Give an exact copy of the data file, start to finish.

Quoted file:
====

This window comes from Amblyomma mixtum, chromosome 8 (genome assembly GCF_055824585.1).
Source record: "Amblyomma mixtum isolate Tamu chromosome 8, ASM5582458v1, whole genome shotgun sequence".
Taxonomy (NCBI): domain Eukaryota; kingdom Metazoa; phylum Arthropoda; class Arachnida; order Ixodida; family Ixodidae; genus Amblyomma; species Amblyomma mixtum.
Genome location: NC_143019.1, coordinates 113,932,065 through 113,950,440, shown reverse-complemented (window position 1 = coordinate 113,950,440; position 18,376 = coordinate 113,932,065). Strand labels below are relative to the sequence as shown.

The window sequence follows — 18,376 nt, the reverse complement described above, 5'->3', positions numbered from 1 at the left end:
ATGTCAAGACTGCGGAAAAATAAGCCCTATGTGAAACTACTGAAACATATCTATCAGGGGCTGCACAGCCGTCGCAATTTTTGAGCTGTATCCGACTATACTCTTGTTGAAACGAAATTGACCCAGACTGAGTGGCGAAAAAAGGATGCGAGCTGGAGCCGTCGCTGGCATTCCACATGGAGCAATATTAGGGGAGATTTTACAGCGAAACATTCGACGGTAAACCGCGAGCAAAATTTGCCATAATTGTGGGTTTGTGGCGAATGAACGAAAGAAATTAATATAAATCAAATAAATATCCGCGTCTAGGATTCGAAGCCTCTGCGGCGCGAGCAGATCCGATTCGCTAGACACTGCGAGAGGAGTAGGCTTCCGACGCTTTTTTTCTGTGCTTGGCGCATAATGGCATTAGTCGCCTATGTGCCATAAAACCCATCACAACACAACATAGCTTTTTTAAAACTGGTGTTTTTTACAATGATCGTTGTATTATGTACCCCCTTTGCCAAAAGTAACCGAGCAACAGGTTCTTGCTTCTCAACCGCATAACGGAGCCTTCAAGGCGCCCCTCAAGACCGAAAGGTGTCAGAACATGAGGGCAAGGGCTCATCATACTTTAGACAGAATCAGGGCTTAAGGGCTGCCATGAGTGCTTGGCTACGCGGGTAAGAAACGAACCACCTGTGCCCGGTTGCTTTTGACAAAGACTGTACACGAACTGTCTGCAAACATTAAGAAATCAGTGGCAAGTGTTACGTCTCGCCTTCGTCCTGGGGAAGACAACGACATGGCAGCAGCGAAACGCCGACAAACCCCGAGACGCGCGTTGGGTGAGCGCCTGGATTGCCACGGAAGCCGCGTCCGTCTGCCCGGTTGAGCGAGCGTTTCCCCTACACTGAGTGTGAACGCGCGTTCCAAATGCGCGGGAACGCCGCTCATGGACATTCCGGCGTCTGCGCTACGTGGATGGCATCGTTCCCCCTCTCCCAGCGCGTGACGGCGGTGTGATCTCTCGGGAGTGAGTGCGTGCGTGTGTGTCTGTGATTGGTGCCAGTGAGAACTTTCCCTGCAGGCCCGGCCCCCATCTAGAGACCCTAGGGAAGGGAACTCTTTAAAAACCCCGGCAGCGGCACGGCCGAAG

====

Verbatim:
This window comes from Amblyomma mixtum, chromosome 8 (genome assembly GCF_055824585.1).
Source record: "Amblyomma mixtum isolate Tamu chromosome 8, ASM5582458v1, whole genome shotgun sequence".
Taxonomy (NCBI): domain Eukaryota; kingdom Metazoa; phylum Arthropoda; class Arachnida; order Ixodida; family Ixodidae; genus Amblyomma; species Amblyomma mixtum.
Genome location: NC_143019.1, coordinates 113,932,065 through 113,950,440, shown reverse-complemented (window position 1 = coordinate 113,950,440; position 18,376 = coordinate 113,932,065). Strand labels below are relative to the sequence as shown.

The window sequence follows — 18,376 nt, the reverse complement described above, 5'->3', positions numbered from 1 at the left end:
ATGTCAAGACTGCGGAAAAATAAGCCCTATGTGAAACTACTGAAACATATCTATCAGGGGCTGCACAGCCGTCGCAATTTTTGAGCTGTATCCGACTATACTCTTGTTGAAACGAAATTGACCCAGACTGAGTGGCGAAAAAAGGATGCGAGCTGGAGCCGTCGCTGGCATTCCACATGGAGCAATATTAGGGGAGATTTTACAGCGAAACATTCGACGGTAAACCGCGAGCAAAATTTGCCATAATTGTGGGTTTGTGGCGAATGAACGAAAGAAATTAATATAAATCAAATAAATATCCGCGTCTAGGATTCGAAGCCTCTGCGGCGCGAGCAGATCCGATTCGCTAGACACTGCGAGAGGAGTAGGCTTCCGACGCTTTTTTTCTGTGCTTGGCGCATAATGGCATTAGTCGCCTATGTGCCATAAAACCCATCACAACACAACATAGCTTTTTTAAAACTGGTGTTTTTTACAATGATCGTTGTATTATGTACCCCCTTTGCCAAAAGTAACCGAGCAACAGGTTCTTGCTTCTCAACCGCATAACGGAGCCTTCAAGGCGCCCCTCAAGACCGAAAGGTGTCAGAACATGAGGGCAAGGGCTCATCATACTTTAGACAGAATCAGGGCTTAAGGGCTGCCATGAGTGCTTGGCTACGCGGGTAAGAAACGAACCACCTGTGCCCGGTTGCTTTTGACAAAGACTGTACACGAACTGTCTGCAAACATTAAGAAATCAGTGGCAAGTGTTACGTCTCGCCTTCGTCCTGGGGAAGACAACGACATGGCAGCAGCGAAACGCCGACAAACCCCGAGACGCGCGTTGGGTGAGCGCCTGGATTGCCACGGAAGCCGCGTCCGTCTGCCCGGTTGAGCGAGCGTTTCCCCTACACTGAGTGTGAACGCGCGTTCCAAATGCGCGGGAACGCCGCTCATGGACATTCCGGCGTCTGCGCTACGTGGATGGCATCGTTCCCCCTCTCCCAGCGCGTGACGGCGGTGTGATCTCTCGGGAGTGAGTGCGTGCGTGTGTGTCTGTGATTGGTGCCAGTGAGAACTTTCCCTGCAGGCCCGGCCCCCATCTAGAGACCCTAGGGAAGGGAACTCTTTAAAAACCCCGGCAGCGGCACGGCCGAAG